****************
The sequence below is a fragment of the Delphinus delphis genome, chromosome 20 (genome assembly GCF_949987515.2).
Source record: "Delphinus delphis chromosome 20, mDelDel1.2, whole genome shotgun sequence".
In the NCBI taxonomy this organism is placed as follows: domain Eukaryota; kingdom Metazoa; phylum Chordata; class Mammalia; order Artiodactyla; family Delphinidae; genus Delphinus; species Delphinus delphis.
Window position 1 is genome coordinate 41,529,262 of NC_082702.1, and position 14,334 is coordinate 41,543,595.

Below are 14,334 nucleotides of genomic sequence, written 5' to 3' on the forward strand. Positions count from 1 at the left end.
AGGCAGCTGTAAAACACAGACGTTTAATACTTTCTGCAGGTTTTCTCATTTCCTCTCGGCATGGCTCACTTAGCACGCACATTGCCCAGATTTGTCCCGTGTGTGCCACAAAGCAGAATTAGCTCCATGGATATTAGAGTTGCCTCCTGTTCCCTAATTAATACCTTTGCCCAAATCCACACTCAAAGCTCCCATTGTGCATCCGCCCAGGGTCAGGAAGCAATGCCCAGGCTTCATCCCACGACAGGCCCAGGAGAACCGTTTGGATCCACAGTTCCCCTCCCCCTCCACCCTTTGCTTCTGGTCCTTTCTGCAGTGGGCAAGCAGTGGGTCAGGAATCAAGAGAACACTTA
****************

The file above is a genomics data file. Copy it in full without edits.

The sequence below is a fragment of the Delphinus delphis genome, chromosome 20 (genome assembly GCF_949987515.2).
Source record: "Delphinus delphis chromosome 20, mDelDel1.2, whole genome shotgun sequence".
In the NCBI taxonomy this organism is placed as follows: domain Eukaryota; kingdom Metazoa; phylum Chordata; class Mammalia; order Artiodactyla; family Delphinidae; genus Delphinus; species Delphinus delphis.
Window position 1 is genome coordinate 41,529,262 of NC_082702.1, and position 14,334 is coordinate 41,543,595.

Below are 14,334 nucleotides of genomic sequence, written 5' to 3' on the forward strand. Positions count from 1 at the left end.
AGGCAGCTGTAAAACACAGACGTTTAATACTTTCTGCAGGTTTTCTCATTTCCTCTCGGCATGGCTCACTTAGCACGCACATTGCCCAGATTTGTCCCGTGTGTGCCACAAAGCAGAATTAGCTCCATGGATATTAGAGTTGCCTCCTGTTCCCTAATTAATACCTTTGCCCAAATCCACACTCAAAGCTCCCATTGTGCATCCGCCCAGGGTCAGGAAGCAATGCCCAGGCTTCATCCCACGACAGGCCCAGGAGAACCGTTTGGATCCACAGTTCCCCTCCCCCTCCACCCTTTGCTTCTGGTCCTTTCTGCAGTGGGCAAGCAGTGGGTCAGGAATCAAGAGAACACTTA